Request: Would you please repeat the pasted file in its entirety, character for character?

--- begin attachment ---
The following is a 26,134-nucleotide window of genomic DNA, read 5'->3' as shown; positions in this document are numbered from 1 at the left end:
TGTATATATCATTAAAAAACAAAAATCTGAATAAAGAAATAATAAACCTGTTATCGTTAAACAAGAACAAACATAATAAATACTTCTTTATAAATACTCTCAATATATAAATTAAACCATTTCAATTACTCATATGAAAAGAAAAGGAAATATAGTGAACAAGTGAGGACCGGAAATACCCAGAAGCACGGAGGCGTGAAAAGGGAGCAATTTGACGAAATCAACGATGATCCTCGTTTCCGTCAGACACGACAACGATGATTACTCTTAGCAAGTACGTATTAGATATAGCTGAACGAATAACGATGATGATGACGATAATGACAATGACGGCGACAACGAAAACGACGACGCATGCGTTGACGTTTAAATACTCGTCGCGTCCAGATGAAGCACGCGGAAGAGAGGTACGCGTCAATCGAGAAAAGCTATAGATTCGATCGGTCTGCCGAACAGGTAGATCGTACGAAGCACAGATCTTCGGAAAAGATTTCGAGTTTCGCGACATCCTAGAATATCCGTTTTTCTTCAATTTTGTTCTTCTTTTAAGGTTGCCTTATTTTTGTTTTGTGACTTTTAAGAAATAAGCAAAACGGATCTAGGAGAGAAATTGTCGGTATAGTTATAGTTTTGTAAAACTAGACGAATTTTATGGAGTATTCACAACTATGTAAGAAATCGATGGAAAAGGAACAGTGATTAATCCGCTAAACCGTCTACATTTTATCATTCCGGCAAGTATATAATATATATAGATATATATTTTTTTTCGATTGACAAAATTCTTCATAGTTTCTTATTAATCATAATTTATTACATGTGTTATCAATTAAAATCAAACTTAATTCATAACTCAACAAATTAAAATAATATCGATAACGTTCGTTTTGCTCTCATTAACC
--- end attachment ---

The following is a 26,134-nucleotide window of genomic DNA, read 5'->3' as shown; positions in this document are numbered from 1 at the left end:
TGTATATATCATTAAAAAACAAAAATCTGAATAAAGAAATAATAAACCTGTTATCGTTAAACAAGAACAAACATAATAAATACTTCTTTATAAATACTCTCAATATATAAATTAAACCATTTCAATTACTCATATGAAAAGAAAAGGAAATATAGTGAACAAGTGAGGACCGGAAATACCCAGAAGCACGGAGGCGTGAAAAGGGAGCAATTTGACGAAATCAACGATGATCCTCGTTTCCGTCAGACACGACAACGATGATTACTCTTAGCAAGTACGTATTAGATATAGCTGAACGAATAACGATGATGATGACGATAATGACAATGACGGCGACAACGAAAACGACGACGCATGCGTTGACGTTTAAATACTCGTCGCGTCCAGATGAAGCACGCGGAAGAGAGGTACGCGTCAATCGAGAAAAGCTATAGATTCGATCGGTCTGCCGAACAGGTAGATCGTACGAAGCACAGATCTTCGGAAAAGATTTCGAGTTTCGCGACATCCTAGAATATCCGTTTTTCTTCAATTTTGTTCTTCTTTTAAGGTTGCCTTATTTTTGTTTTGTGACTTTTAAGAAATAAGCAAAACGGATCTAGGAGAGAAATTGTCGGTATAGTTATAGTTTTGTAAAACTAGACGAATTTTATGGAGTATTCACAACTATGTAAGAAATCGATGGAAAAGGAACAGTGATTAATCCGCTAAACCGTCTACATTTTATCATTCCGGCAAGTATATAATATATATAGATATATATTTTTTTTCGATTGACAAAATTCTTCATAGTTTCTTATTAATCATAATTTATTACATGTGTTATCAATTAAAATCAAACTTAATTCATAACTCAACAAATTAAAATAATATCGATAACGTTCGTTTTGCTCTCATTAACC